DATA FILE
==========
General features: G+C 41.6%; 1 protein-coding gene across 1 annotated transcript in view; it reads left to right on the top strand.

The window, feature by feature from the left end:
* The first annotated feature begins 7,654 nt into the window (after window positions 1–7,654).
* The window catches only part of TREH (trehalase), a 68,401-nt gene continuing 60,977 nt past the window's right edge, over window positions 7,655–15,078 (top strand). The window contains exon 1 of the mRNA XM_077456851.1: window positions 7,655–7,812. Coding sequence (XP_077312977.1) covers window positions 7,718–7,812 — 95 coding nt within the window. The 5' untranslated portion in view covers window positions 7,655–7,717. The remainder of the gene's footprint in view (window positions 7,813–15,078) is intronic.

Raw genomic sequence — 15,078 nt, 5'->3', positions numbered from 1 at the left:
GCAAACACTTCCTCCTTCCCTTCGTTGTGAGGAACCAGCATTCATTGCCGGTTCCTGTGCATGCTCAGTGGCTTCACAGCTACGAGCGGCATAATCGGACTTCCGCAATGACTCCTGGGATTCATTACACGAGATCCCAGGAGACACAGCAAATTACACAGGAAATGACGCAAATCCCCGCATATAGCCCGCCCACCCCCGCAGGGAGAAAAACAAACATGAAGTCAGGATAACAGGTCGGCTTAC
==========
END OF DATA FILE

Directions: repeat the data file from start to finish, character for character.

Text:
General features: G+C 41.6%; 1 protein-coding gene across 1 annotated transcript in view; it reads left to right on the top strand.

The window, feature by feature from the left end:
* The first annotated feature begins 7,654 nt into the window (after window positions 1–7,654).
* The window catches only part of TREH (trehalase), a 68,401-nt gene continuing 60,977 nt past the window's right edge, over window positions 7,655–15,078 (top strand). The window contains exon 1 of the mRNA XM_077456851.1: window positions 7,655–7,812. Coding sequence (XP_077312977.1) covers window positions 7,718–7,812 — 95 coding nt within the window. The 5' untranslated portion in view covers window positions 7,655–7,717. The remainder of the gene's footprint in view (window positions 7,813–15,078) is intronic.

Raw genomic sequence — 15,078 nt, 5'->3', positions numbered from 1 at the left:
GCAAACACTTCCTCCTTCCCTTCGTTGTGAGGAACCAGCATTCATTGCCGGTTCCTGTGCATGCTCAGTGGCTTCACAGCTACGAGCGGCATAATCGGACTTCCGCAATGACTCCTGGGATTCATTACACGAGATCCCAGGAGACACAGCAAATTACACAGGAAATGACGCAAATCCCCGCATATAGCCCGCCCACCCCCGCAGGGAGAAAAACAAACATGAAGTCAGGATAACAGGTCGGCTTAC